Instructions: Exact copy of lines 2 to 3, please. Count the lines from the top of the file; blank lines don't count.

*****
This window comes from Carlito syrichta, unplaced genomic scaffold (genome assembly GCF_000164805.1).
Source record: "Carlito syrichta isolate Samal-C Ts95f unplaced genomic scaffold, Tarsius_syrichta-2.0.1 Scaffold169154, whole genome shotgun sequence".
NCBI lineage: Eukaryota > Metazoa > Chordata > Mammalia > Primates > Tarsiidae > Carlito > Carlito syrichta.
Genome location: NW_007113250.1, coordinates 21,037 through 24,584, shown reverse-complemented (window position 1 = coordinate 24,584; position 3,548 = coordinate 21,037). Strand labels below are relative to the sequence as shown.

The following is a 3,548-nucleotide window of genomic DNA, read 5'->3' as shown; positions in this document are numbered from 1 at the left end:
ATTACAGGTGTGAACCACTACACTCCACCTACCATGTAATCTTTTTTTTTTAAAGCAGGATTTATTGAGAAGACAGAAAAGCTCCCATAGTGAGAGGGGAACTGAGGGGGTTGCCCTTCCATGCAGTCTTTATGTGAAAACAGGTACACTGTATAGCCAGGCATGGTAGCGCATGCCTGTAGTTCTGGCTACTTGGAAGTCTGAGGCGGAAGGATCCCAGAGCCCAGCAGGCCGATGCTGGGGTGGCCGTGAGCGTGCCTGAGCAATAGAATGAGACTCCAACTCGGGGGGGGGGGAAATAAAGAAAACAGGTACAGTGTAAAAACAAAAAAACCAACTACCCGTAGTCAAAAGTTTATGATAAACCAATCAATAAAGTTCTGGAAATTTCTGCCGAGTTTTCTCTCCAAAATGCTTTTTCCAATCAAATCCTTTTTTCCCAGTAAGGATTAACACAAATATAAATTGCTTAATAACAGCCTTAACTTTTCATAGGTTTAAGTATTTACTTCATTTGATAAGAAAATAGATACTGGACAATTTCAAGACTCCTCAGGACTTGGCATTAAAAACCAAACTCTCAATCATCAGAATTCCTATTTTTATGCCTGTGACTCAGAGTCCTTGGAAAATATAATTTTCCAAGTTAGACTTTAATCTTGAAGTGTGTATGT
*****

Source record: "Carlito syrichta isolate Samal-C Ts95f unplaced genomic scaffold, Tarsius_syrichta-2.0.1 Scaffold169154, whole genome shotgun sequence".
NCBI lineage: Eukaryota > Metazoa > Chordata > Mammalia > Primates > Tarsiidae > Carlito > Carlito syrichta.